Archaeologists have discovered a 200 year old underground pub in Manchester, England. Is the role of alcohol underestimated in history?

  • Yes, alcohol has impacted the economies and social circles of communities for centuries.

    Two hundred years ago, pubs were probably considered the "soda shops" or "coffee shops" of their day. People would attend pubs not just to become intoxicated. It was often a meeting place for business or just a place to meet with friends. Many community friendships and celebrations took place in pubs.

  • No, the role of alcohol is not underestimated in history.

    No, the role of alcohol is not underestimated in history. Even the Bible mentions Jesus turning water into wine. The Prohibition Era was all about alcohol - outlawing it, breaking the law to get it, a whole industry of speakeasies and literal holes in the wal to drink illegally. Alcoholic bevrages have been an important part of history since the beginning of time.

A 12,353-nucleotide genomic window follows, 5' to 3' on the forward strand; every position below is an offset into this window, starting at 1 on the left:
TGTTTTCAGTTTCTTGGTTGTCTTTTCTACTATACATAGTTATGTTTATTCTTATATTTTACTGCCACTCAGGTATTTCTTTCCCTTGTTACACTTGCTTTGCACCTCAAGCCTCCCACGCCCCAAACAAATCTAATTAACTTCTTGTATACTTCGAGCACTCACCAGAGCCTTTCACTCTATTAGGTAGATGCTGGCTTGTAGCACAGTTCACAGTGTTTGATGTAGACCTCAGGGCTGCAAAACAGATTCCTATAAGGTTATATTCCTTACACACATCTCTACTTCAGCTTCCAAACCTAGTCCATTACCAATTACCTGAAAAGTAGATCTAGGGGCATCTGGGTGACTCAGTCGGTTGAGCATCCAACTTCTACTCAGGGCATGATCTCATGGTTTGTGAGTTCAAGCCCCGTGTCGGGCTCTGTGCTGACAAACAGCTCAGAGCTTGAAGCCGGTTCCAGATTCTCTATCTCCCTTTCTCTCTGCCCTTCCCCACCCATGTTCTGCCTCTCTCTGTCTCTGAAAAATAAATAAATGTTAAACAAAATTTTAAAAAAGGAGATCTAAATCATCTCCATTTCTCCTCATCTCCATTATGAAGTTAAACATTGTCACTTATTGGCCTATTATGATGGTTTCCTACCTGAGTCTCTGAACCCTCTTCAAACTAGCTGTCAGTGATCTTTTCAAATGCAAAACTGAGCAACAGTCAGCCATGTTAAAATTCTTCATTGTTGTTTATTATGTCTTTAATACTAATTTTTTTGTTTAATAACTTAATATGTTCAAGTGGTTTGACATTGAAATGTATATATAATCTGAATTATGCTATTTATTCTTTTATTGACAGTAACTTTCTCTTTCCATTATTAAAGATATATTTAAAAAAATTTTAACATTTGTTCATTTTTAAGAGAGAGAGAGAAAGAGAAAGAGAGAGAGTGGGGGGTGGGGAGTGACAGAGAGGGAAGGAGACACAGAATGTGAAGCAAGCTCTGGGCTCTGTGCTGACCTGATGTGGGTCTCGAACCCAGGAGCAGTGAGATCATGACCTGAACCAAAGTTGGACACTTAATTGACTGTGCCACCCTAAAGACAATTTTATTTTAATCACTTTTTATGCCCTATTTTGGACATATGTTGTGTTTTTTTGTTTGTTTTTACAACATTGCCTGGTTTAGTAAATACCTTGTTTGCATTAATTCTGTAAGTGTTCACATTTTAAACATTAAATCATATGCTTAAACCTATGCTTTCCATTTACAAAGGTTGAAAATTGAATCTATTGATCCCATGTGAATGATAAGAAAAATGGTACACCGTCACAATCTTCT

• No, historians are fully aware of the importance of alcohol throughout history.

    The Babylonians worshipped a wine goddess back in 2700 B.C. and the Ancient Greeks and Romans used alcohol regularly in their celebrations. In England during the Tudor times, both adults and children regularly drank beer as it was safer to drink than the available water, so it should not be a surprise to find a 200-year-old pub in the country.

  • I don't belive the role is underestimated

    I feel like pubs have always been used as gathering places throughout history. People need to just accept them as places to socially gather rather than the role they have in the alcohol industry. What is being served isn't what is important, it's the act of bringing people together as a unit of society, not what's in the glass at the table.

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